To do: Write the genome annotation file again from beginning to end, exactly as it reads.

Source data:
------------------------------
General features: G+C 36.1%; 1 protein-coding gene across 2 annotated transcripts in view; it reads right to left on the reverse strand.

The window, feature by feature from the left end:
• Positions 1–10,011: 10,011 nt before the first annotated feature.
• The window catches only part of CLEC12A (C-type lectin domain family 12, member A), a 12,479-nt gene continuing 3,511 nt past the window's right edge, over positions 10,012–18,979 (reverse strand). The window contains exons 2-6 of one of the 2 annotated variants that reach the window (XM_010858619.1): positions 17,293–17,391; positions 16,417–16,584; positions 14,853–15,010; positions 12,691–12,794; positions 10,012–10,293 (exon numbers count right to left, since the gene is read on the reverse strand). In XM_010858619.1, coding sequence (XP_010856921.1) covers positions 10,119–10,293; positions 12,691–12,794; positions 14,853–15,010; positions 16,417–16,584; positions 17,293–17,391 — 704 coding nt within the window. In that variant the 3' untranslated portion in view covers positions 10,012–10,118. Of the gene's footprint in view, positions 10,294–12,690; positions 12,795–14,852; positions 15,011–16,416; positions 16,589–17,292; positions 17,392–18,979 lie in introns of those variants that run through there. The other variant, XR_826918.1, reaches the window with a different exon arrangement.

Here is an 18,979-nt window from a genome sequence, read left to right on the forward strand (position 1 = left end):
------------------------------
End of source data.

General features: G+C 36.1%; 1 protein-coding gene across 2 annotated transcripts in view; it reads right to left on the reverse strand.

The window, feature by feature from the left end:
• Positions 1–10,011: 10,011 nt before the first annotated feature.
• The window catches only part of CLEC12A (C-type lectin domain family 12, member A), a 12,479-nt gene continuing 3,511 nt past the window's right edge, over positions 10,012–18,979 (reverse strand). The window contains exons 2-6 of one of the 2 annotated variants that reach the window (XM_010858619.1): positions 17,293–17,391; positions 16,417–16,584; positions 14,853–15,010; positions 12,691–12,794; positions 10,012–10,293 (exon numbers count right to left, since the gene is read on the reverse strand). In XM_010858619.1, coding sequence (XP_010856921.1) covers positions 10,119–10,293; positions 12,691–12,794; positions 14,853–15,010; positions 16,417–16,584; positions 17,293–17,391 — 704 coding nt within the window. In that variant the 3' untranslated portion in view covers positions 10,012–10,118. Of the gene's footprint in view, positions 10,294–12,690; positions 12,795–14,852; positions 15,011–16,416; positions 16,589–17,292; positions 17,392–18,979 lie in introns of those variants that run through there. The other variant, XR_826918.1, reaches the window with a different exon arrangement.

Here is an 18,979-nt window from a genome sequence, read left to right on the forward strand (position 1 = left end):